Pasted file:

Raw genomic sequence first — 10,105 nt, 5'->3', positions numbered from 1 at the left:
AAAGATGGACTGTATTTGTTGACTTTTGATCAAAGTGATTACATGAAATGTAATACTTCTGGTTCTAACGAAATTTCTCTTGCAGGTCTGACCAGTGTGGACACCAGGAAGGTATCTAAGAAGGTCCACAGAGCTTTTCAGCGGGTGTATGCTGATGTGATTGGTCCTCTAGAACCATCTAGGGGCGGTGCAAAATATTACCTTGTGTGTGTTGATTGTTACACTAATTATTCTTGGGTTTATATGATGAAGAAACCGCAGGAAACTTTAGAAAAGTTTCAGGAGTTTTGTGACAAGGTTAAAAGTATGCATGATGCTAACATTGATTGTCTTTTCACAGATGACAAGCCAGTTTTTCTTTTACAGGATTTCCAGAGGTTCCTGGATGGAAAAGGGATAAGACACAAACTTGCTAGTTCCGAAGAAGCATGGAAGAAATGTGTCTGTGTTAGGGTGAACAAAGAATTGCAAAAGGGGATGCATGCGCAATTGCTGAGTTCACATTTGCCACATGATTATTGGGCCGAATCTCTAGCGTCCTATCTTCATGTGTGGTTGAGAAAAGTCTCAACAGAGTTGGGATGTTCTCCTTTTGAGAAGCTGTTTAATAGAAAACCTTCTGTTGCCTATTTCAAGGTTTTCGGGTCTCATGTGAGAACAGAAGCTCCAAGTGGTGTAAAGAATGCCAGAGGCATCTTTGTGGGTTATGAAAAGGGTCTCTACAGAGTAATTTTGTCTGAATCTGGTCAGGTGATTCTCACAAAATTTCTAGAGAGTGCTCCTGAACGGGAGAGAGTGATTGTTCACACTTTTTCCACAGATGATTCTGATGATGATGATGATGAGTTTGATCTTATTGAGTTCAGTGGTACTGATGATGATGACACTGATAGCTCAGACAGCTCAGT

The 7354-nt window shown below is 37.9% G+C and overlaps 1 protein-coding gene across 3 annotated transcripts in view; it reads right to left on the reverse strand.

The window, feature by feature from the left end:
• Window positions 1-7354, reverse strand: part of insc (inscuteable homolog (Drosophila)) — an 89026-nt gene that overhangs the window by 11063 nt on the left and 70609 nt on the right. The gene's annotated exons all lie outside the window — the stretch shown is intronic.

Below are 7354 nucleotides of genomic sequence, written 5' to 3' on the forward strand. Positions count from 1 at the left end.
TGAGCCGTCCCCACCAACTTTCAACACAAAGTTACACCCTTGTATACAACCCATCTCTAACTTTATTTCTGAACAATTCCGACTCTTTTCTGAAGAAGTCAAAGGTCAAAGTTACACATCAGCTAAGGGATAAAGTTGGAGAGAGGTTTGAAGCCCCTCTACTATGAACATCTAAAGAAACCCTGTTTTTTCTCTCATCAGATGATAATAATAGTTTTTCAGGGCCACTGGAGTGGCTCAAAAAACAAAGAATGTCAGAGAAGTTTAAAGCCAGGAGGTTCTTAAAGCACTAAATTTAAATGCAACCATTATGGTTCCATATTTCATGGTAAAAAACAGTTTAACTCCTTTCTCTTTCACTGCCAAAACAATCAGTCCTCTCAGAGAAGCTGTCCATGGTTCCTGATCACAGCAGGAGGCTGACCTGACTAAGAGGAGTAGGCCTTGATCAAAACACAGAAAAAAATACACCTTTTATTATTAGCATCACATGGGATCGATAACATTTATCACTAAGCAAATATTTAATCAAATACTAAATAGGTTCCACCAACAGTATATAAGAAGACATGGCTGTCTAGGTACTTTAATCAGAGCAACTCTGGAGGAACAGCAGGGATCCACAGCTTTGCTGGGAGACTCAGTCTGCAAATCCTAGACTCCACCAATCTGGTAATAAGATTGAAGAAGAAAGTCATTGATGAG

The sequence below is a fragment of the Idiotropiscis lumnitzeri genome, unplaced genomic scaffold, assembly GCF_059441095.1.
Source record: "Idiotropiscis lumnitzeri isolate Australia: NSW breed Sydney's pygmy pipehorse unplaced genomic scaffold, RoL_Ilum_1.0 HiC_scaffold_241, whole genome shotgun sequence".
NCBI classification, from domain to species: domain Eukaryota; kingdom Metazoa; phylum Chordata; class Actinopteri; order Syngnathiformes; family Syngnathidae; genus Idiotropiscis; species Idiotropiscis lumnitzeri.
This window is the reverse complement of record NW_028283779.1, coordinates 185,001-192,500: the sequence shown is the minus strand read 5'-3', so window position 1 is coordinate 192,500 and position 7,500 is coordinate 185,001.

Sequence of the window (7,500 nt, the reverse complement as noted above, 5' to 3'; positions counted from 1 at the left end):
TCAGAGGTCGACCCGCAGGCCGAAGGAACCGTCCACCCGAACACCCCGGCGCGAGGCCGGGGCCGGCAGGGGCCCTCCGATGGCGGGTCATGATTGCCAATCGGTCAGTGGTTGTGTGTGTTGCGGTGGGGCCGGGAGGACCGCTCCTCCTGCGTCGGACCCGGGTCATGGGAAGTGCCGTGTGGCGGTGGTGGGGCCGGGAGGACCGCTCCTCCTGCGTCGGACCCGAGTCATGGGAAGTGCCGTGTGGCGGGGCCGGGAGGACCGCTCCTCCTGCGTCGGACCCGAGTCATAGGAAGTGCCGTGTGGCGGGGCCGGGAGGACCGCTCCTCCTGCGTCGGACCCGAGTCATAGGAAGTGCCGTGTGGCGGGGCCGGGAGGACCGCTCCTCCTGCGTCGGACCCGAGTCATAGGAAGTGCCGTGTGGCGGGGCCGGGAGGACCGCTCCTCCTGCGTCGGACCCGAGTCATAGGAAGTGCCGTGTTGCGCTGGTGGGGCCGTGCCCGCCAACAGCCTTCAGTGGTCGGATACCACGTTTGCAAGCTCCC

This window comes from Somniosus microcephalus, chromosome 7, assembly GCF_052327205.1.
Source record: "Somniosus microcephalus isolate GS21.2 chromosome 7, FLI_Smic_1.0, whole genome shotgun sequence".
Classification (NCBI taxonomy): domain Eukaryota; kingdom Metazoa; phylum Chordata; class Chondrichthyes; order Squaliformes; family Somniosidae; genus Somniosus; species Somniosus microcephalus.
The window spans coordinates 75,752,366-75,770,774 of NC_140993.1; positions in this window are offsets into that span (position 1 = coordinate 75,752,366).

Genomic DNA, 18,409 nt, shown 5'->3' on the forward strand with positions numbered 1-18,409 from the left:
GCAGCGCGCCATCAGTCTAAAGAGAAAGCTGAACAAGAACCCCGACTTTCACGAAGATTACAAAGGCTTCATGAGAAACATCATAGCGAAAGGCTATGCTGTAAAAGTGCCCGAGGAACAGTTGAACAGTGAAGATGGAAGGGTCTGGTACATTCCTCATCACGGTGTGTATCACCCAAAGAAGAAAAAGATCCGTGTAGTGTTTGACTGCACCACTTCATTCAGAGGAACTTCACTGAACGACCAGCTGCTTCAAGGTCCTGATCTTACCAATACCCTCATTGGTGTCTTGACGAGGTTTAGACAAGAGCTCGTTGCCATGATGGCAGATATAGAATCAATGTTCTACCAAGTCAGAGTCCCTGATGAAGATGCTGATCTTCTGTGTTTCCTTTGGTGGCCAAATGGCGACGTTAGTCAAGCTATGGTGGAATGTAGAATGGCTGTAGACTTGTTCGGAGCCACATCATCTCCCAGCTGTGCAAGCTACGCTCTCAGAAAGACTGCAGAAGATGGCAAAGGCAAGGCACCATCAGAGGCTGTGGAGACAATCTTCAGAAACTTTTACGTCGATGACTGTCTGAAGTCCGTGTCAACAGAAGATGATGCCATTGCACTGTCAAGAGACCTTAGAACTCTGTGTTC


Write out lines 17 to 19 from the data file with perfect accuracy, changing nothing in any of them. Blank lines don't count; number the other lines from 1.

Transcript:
The window spans coordinates 75,752,366-75,770,774 of NC_140993.1; positions in this window are offsets into that span (position 1 = coordinate 75,752,366).

Genomic DNA, 18,409 nt, shown 5'->3' on the forward strand with positions numbered 1-18,409 from the left:
GCAGCGCGCCATCAGTCTAAAGAGAAAGCTGAACAAGAACCCCGACTTTCACGAAGATTACAAAGGCTTCATGAGAAACATCATAGCGAAAGGCTATGCTGTAAAAGTGCCCGAGGAACAGTTGAACAGTGAAGATGGAAGGGTCTGGTACATTCCTCATCACGGTGTGTATCACCCAAAGAAGAAAAAGATCCGTGTAGTGTTTGACTGCACCACTTCATTCAGAGGAACTTCACTGAACGACCAGCTGCTTCAAGGTCCTGATCTTACCAATACCCTCATTGGTGTCTTGACGAGGTTTAGACAAGAGCTCGTTGCCATGATGGCAGATATAGAATCAATGTTCTACCAAGTCAGAGTCCCTGATGAAGATGCTGATCTTCTGTGTTTCCTTTGGTGGCCAAATGGCGACGTTAGTCAAGCTATGGTGGAATGTAGAATGGCTGTAGACTTGTTCGGAGCCACATCATCTCCCAGCTGTGCAAGCTACGCTCTCAGAAAGACTGCAGAAGATGGCAAAGGCAAGGCACCATCAGAGGCTGTGGAGACAATCTTCAGAAACTTTTACGTCGATGACTGTCTGAAGTCCGTGTCAACAGAAGATGATGCCATTGCACTGTCAAGAGACCTTAGAACTCTGTGTTC